Pino MS, Balsamo M, Di Modugno F, Mottolese M, Alessio M, Melucci E, Milella M, McConkey DJ, Philippar U, Gertler FB, Natali PG, Nistico P.
Clin Cancer Res. 2008 Aug 1;14(15):4943-50.
PMID 18676769
Structure of the enabled/VASP homology 1 domain-peptide complex: a key component in the spatial control of actin assembly.
Prehoda KE, Lee DJ, Lim WA.
Cell. 1999 May 14;97(4):471-80.
PMID 10338211
Ena/VASP proteins can regulate distinct modes of actin organization at cadherin-adhesive contacts.
Scott JA, Shewan AM, den Elzen NR, Loureiro JJ, Gertler FB, Yap AS.
Mol Biol Cell. 2006 Mar;17(3):1085-95.
PMID 16371509
Abl interactor 1 promotes tyrosine 296 phosphorylation of mammalian enabled (Mena) by c-Abl kinase.
Tani K, Sato S, Sukezane T, Kojima H, Hirose H, Hanafusa H, Shishido T.
J Biol Chem. 2003 Jun 13;278(24):21685-92.
PMID 12672821
Characterization of human Enah gene.
Urbanelli L, Massini C, Emiliani C, Orlacchio A, Bernardi G, Orlacchio A.
Biochim Biophys Acta. 2006 Jan-Feb;1759(1-2):99-107.
PMID 16494957
Directed actin polymerization is the driving force for epithelial cell-cell adhesion.
Vasioukhin V, Bauer C, Yin M, Fuchs E.
Cell. 2000 Jan 21;100(2):209-19.
PMID 10660044
Identification and testing of a gene expression signature of invasive carcinoma cells within primary mammary tumors.
Wang W, Goswami S, Lapidus K, Wells AL, Wyckoff JB, Sahai E, Singer RH, Segall JE, Condeelis JS.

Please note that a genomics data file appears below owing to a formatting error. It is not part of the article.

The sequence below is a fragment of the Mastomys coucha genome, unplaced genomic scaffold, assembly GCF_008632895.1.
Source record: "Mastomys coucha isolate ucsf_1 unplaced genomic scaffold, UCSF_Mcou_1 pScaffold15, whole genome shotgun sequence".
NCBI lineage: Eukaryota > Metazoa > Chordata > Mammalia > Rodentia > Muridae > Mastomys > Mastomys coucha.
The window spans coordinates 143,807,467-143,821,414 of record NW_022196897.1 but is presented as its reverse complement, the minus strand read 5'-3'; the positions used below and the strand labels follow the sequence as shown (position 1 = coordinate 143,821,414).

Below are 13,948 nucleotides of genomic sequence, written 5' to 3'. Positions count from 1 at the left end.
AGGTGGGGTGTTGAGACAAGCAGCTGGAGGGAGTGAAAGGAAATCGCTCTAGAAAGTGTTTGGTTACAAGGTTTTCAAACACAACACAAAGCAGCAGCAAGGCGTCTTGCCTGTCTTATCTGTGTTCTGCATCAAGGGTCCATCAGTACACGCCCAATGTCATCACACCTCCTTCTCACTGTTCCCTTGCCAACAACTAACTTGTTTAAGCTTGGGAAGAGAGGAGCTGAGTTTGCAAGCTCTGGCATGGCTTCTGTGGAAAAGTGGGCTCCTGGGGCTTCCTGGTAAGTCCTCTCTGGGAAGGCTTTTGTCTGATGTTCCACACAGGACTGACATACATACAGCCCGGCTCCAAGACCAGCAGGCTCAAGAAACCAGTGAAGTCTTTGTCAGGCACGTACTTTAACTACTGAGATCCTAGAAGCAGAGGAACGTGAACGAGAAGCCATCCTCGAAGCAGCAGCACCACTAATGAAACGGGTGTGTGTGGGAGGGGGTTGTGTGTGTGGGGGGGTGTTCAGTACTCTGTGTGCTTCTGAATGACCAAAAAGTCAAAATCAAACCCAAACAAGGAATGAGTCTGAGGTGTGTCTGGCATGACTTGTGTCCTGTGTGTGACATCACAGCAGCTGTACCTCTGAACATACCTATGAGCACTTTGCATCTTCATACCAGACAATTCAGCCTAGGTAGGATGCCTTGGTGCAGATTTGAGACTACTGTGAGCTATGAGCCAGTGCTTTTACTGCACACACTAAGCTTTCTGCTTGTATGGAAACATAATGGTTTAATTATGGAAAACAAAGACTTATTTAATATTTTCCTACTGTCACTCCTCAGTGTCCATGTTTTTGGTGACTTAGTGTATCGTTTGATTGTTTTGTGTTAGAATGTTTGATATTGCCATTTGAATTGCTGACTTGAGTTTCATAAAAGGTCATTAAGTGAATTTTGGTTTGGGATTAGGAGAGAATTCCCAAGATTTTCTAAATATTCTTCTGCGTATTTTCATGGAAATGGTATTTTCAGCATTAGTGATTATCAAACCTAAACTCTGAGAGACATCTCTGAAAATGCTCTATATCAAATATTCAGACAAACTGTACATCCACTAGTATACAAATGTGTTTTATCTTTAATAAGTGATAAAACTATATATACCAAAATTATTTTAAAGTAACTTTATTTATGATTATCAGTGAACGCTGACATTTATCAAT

Cancer Res. 2004 Dec 1;64(23):8585-94.
PMID 15574765


This paper should be referenced as such :
Nisticò , P ; Di, Modugno F
ENAH (enabled homolog (Drosophila))
Atlas Genet Cytogenet Oncol Haematol. 2009;13(7):474-476.
Free journal version : [ pdf ]   [ DOI ]
On line version :

Other Solid tumors implicated (Data extracted from papers in the Atlas) [ 1 ]
  t(1;12)(q42;p12) ENAH/AEBP2

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Gene and transcription
RefSeq transcript (Entrez)
RefSeq genomic (Entrez)
SOURCE (Princeton)Expression in : [Datasets]   [Normal Tissue Atlas]  [carcinoma Classsification]  [NCI60]
BioGPS (Tissue expression)55740
Protein : pattern, domain, 3D structure
Domain families : Pfam (Sanger)
Domain families : Pfam (NCBI)
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indexed on : Thu Oct 18 17:35:06 CEST 2018